Most Valuable Players

The book noted that over one-third of the firm’s more than 100 employees played on the team. Young women stenographers and family members served as fans. The average age of the players was about 35, and most of these had not touched a ball or bat for at least a decade. Thus, the participants probably would not have otherwise undertaken such physical activity.

At least six known players were later promoted to partner: Howard B. Cook, Edward Fuller, John N. Patton, Peter White, John R. Wildman, and Thomas N. Willins. In fact, they accounted for six of the next 17 partners of the firm over the following 14 years.

Baseball team member Cleveland, although never a firm partner, was an important associate. He was active in the National Municipal League and served on its committee on uniform accounting methods (CUAM), whose membership included both Haskins and Sells. In 1903, Cleveland accepted the professorship of finance at New York University, which he retained until leaving the university in 1908. During this period he also worked for Haskins & Sells as a municipal accounting specialist. After Haskins’ death, Cleveland edited Haskins’ book Business Education and Accountancy.

John Wildman, another Haskins & Sells ballplayer, probably had the greatest influence on Haskins & Sells of any non–managing partner. He was a cofounder of the American Association of University Instructors in Accounting (now the American Accounting Association) and was elected its first president. Wildman left the firm in 1909 to pursue an academic career, returning in 1918 to organize the firm’s research and training unit. The firm had grown and needed someone to “look out for the comfort of the staff and serve as counselor and guide to its members in matters technical, educational, and professional.” Wildman understood that a firm, like a baseball team, was only as good as its players, and personally “drafted” Arthur Foye, John W. Queenan, Weldon Powell, and Ralph S. Johns into the firm. Foye served from 1942 to 1947 as acting managing partner and from 1947 to 1956 as managing partner. Foye was succeeded by Queenan, who served as managing partner from 1956 to 1970.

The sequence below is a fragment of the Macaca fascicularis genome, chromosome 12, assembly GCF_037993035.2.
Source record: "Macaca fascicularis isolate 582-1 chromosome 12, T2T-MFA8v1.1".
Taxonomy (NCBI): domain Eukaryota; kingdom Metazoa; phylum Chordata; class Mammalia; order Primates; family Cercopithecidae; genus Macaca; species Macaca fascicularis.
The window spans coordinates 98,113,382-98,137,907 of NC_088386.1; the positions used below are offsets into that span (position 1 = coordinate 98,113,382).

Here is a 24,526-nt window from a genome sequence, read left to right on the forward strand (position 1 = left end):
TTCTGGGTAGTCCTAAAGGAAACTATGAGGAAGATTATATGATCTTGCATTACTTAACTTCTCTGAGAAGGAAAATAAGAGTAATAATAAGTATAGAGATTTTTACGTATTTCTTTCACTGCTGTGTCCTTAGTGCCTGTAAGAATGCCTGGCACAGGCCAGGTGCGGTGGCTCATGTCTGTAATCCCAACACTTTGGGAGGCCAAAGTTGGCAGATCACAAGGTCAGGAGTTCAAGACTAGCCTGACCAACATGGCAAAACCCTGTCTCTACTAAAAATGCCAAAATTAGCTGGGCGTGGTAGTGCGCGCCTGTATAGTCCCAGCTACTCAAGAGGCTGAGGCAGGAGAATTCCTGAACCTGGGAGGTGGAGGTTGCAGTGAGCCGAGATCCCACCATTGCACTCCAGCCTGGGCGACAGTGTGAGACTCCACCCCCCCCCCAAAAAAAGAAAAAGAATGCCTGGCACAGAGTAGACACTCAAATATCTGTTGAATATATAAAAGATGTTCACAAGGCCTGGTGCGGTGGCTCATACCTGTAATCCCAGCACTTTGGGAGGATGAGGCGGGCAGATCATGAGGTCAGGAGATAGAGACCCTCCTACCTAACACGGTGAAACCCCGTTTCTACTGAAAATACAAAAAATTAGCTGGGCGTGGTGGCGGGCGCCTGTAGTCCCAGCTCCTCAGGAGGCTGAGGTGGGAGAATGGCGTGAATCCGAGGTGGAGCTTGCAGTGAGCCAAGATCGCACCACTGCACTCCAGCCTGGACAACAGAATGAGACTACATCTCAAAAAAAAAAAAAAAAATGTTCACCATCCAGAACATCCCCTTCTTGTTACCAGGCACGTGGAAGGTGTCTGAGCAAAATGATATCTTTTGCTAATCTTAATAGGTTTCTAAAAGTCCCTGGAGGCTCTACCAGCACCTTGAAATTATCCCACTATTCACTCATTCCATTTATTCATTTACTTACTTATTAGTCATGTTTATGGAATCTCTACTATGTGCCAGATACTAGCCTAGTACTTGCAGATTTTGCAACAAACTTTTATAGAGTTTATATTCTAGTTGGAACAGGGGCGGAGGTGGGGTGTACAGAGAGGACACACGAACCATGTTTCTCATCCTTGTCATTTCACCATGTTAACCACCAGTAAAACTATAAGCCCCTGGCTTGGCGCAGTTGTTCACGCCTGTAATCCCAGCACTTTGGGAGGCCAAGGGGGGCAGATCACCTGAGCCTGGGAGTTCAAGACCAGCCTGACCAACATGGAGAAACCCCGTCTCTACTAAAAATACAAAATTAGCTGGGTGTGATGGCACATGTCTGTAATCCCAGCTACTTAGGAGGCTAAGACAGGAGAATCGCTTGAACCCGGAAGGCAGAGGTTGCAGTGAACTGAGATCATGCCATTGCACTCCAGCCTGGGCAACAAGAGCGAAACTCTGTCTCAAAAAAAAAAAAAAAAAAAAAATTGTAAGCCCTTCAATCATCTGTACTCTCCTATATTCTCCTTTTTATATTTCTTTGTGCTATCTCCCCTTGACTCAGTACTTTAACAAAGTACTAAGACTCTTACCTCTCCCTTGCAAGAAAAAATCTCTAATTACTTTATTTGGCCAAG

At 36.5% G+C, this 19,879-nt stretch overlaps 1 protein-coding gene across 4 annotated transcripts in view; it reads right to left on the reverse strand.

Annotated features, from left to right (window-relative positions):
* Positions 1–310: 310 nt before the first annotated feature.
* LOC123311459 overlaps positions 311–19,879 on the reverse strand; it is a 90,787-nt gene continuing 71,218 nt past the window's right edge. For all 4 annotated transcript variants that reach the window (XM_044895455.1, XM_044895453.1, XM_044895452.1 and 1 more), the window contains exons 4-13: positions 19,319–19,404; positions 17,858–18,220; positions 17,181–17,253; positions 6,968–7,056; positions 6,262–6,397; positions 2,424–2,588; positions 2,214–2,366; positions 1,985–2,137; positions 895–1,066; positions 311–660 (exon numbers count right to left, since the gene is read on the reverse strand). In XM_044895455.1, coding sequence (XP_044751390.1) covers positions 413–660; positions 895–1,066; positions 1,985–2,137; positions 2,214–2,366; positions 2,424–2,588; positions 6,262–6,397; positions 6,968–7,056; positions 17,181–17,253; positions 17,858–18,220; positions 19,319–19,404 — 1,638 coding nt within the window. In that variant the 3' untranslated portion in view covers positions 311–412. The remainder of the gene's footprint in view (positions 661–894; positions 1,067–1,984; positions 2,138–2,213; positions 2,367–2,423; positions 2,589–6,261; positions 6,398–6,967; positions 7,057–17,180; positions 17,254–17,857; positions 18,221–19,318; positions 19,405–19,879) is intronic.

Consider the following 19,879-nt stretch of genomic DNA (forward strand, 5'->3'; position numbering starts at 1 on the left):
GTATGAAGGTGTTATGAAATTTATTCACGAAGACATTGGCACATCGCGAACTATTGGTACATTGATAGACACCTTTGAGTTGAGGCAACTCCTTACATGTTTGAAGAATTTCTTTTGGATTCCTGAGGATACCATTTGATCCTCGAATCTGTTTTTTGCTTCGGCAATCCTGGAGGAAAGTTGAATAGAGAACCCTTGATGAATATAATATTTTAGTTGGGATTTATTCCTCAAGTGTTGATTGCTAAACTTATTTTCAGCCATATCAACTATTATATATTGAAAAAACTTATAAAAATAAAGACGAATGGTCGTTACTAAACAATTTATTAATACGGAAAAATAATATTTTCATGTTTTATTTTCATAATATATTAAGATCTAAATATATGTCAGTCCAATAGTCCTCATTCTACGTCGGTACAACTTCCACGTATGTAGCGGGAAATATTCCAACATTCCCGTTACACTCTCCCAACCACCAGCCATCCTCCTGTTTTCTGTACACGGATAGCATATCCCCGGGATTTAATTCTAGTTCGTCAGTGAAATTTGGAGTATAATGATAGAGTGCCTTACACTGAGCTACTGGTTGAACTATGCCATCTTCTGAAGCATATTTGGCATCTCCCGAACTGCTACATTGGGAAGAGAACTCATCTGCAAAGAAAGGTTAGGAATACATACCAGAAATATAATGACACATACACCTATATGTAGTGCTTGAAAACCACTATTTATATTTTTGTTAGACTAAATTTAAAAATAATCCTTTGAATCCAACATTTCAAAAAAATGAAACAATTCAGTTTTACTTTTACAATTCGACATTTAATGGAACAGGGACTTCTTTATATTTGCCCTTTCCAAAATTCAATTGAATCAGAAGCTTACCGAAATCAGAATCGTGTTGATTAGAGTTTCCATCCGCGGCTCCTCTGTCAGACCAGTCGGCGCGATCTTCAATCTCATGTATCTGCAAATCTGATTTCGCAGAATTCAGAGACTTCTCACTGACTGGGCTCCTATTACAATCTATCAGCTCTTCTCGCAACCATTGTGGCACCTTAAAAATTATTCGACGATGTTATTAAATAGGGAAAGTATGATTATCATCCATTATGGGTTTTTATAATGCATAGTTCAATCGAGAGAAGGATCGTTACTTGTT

Deloitte Today

For years, Haskins & Sells shared several international practices with Deloitte, Plender, Griffiths & Co. The two firms officially merged U.S. operations in 1952 and later became known as Deloitte, Haskins & Sells. The growth of the firm has been accompanied by praise from Fortune magazine, which has repeatedly named Deloitte one of the “100 Best Companies to Work For.” For six consecutive years, from 1998 to 2003, Deloitte was ranked from a low of 79th place to a high of eighth place. These high rankings likely reflect employee job satisfaction and almost certainly contribute to the firm’s retention of intellectual capital.